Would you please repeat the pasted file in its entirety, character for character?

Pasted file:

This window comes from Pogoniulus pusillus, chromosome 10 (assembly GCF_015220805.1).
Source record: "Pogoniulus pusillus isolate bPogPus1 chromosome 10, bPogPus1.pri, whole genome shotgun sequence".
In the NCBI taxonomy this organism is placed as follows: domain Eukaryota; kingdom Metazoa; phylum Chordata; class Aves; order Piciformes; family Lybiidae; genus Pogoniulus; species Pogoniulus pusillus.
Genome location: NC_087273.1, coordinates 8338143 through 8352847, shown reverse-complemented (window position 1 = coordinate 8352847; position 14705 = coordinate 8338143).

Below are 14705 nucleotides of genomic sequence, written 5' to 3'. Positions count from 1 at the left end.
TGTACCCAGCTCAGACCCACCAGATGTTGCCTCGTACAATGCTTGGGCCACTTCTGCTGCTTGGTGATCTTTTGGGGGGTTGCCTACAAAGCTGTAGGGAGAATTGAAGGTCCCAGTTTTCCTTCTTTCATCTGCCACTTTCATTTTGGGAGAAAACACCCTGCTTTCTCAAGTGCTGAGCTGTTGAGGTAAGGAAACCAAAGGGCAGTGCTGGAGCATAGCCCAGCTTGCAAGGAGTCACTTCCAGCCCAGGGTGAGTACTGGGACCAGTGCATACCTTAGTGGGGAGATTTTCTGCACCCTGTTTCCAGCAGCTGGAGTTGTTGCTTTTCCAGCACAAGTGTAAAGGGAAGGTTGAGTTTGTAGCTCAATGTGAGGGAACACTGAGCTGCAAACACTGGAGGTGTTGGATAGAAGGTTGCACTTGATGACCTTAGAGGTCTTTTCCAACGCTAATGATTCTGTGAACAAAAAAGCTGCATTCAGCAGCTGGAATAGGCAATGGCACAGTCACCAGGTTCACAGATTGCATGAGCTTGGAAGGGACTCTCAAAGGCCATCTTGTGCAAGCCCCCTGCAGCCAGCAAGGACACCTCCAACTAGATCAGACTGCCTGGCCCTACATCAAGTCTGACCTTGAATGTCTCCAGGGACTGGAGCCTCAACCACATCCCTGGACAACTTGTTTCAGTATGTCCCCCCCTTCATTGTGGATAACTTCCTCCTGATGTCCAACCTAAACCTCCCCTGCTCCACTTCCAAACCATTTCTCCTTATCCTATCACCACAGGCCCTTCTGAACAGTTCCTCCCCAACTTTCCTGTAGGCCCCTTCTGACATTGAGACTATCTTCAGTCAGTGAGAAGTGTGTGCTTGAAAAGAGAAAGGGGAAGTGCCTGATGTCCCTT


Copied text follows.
This window comes from Pogoniulus pusillus, chromosome 10 (assembly GCF_015220805.1).
Source record: "Pogoniulus pusillus isolate bPogPus1 chromosome 10, bPogPus1.pri, whole genome shotgun sequence".
In the NCBI taxonomy this organism is placed as follows: domain Eukaryota; kingdom Metazoa; phylum Chordata; class Aves; order Piciformes; family Lybiidae; genus Pogoniulus; species Pogoniulus pusillus.
Genome location: NC_087273.1, coordinates 8338143 through 8352847, shown reverse-complemented (window position 1 = coordinate 8352847; position 14705 = coordinate 8338143).

Below are 14705 nucleotides of genomic sequence, written 5' to 3'. Positions count from 1 at the left end.
TGTACCCAGCTCAGACCCACCAGATGTTGCCTCGTACAATGCTTGGGCCACTTCTGCTGCTTGGTGATCTTTTGGGGGGTTGCCTACAAAGCTGTAGGGAGAATTGAAGGTCCCAGTTTTCCTTCTTTCATCTGCCACTTTCATTTTGGGAGAAAACACCCTGCTTTCTCAAGTGCTGAGCTGTTGAGGTAAGGAAACCAAAGGGCAGTGCTGGAGCATAGCCCAGCTTGCAAGGAGTCACTTCCAGCCCAGGGTGAGTACTGGGACCAGTGCATACCTTAGTGGGGAGATTTTCTGCACCCTGTTTCCAGCAGCTGGAGTTGTTGCTTTTCCAGCACAAGTGTAAAGGGAAGGTTGAGTTTGTAGCTCAATGTGAGGGAACACTGAGCTGCAAACACTGGAGGTGTTGGATAGAAGGTTGCACTTGATGACCTTAGAGGTCTTTTCCAACGCTAATGATTCTGTGAACAAAAAAGCTGCATTCAGCAGCTGGAATAGGCAATGGCACAGTCACCAGGTTCACAGATTGCATGAGCTTGGAAGGGACTCTCAAAGGCCATCTTGTGCAAGCCCCCTGCAGCCAGCAAGGACACCTCCAACTAGATCAGACTGCCTGGCCCTACATCAAGTCTGACCTTGAATGTCTCCAGGGACTGGAGCCTCAACCACATCCCTGGACAACTTGTTTCAGTATGTCCCCCCCTTCATTGTGGATAACTTCCTCCTGATGTCCAACCTAAACCTCCCCTGCTCCACTTCCAAACCATTTCTCCTTATCCTATCACCACAGGCCCTTCTGAACAGTTCCTCCCCAACTTTCCTGTAGGCCCCTTCTGACATTGAGACTATCTTCAGTCAGTGAGAAGTGTGTGCTTGAAAAGAGAAAGGGGAAGTGCCTGATGTCCCTT